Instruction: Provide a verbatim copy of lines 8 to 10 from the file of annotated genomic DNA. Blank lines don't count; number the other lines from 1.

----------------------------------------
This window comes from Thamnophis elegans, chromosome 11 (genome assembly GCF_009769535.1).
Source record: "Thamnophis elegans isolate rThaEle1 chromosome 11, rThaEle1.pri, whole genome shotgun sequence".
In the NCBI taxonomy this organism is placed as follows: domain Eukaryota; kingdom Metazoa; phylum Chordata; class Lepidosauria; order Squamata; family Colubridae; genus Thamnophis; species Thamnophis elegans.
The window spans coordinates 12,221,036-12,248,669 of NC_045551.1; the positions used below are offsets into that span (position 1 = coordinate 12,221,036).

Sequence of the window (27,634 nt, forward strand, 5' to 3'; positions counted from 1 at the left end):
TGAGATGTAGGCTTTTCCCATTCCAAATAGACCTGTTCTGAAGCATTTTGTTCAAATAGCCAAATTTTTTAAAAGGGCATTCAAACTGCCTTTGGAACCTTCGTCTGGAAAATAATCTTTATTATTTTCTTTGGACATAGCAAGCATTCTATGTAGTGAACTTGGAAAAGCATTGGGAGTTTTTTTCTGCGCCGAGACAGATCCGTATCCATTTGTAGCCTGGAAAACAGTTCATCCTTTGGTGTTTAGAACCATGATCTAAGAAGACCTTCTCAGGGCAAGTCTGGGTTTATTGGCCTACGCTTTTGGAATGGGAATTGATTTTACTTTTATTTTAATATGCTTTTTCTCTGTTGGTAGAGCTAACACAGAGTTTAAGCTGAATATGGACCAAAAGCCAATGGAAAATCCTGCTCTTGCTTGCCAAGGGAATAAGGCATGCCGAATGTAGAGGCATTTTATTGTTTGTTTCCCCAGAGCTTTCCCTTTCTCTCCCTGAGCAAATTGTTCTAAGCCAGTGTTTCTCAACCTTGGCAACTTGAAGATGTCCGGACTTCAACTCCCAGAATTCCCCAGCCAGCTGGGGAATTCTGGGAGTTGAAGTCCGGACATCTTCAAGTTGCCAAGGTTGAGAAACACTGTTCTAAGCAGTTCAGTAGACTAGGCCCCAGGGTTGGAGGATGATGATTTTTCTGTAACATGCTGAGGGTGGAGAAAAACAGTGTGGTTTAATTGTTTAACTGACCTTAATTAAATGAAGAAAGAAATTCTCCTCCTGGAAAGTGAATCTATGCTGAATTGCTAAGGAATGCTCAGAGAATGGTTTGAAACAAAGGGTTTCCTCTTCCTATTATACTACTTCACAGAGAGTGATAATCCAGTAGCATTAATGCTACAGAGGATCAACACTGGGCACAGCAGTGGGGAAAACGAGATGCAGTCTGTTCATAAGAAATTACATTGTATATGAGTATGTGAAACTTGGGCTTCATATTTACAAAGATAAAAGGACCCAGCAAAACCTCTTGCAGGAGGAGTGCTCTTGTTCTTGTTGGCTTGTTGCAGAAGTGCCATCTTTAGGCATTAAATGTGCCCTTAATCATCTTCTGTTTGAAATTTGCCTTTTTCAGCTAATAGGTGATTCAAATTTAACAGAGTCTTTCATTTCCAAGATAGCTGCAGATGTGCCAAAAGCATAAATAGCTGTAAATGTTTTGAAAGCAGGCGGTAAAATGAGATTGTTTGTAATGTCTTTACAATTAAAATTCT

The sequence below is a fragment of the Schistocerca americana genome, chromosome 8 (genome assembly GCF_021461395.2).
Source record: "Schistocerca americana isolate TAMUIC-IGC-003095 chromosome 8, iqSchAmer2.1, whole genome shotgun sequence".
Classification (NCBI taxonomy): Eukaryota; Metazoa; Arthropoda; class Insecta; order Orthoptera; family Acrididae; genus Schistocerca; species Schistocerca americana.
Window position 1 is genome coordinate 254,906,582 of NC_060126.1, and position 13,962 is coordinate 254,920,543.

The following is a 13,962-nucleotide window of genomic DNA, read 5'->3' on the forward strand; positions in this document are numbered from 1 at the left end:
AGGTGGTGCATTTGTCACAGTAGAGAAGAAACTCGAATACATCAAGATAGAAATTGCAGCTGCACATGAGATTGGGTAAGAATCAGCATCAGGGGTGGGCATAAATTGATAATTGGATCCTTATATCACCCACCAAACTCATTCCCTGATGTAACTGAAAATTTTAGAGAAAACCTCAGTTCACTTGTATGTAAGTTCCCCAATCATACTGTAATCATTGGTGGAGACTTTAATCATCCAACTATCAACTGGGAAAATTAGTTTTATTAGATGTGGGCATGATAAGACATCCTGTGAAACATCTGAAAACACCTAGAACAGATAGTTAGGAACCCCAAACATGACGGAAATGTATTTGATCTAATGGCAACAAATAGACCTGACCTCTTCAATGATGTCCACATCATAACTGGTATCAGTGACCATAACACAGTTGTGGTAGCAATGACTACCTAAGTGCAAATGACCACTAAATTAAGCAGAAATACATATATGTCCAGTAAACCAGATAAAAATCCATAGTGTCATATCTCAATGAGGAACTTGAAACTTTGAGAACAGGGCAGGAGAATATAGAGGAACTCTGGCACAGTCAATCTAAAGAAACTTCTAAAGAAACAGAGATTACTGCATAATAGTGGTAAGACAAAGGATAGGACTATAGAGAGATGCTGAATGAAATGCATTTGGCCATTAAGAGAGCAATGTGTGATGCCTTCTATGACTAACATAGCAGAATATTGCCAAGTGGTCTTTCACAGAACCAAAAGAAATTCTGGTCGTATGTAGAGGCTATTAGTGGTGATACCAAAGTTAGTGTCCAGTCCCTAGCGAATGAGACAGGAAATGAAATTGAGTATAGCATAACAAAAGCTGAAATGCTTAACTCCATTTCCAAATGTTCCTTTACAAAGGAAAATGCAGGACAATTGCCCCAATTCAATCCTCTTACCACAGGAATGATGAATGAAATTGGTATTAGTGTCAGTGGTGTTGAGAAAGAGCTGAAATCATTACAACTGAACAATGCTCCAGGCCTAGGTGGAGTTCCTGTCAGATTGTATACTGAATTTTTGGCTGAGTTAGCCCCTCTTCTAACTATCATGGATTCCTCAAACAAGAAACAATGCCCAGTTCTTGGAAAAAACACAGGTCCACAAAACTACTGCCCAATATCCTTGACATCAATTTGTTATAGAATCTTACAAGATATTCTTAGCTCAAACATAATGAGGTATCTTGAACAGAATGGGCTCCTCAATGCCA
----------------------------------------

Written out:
Source record: "Schistocerca americana isolate TAMUIC-IGC-003095 chromosome 8, iqSchAmer2.1, whole genome shotgun sequence".
Classification (NCBI taxonomy): Eukaryota; Metazoa; Arthropoda; class Insecta; order Orthoptera; family Acrididae; genus Schistocerca; species Schistocerca americana.
Window position 1 is genome coordinate 254,906,582 of NC_060126.1, and position 13,962 is coordinate 254,920,543.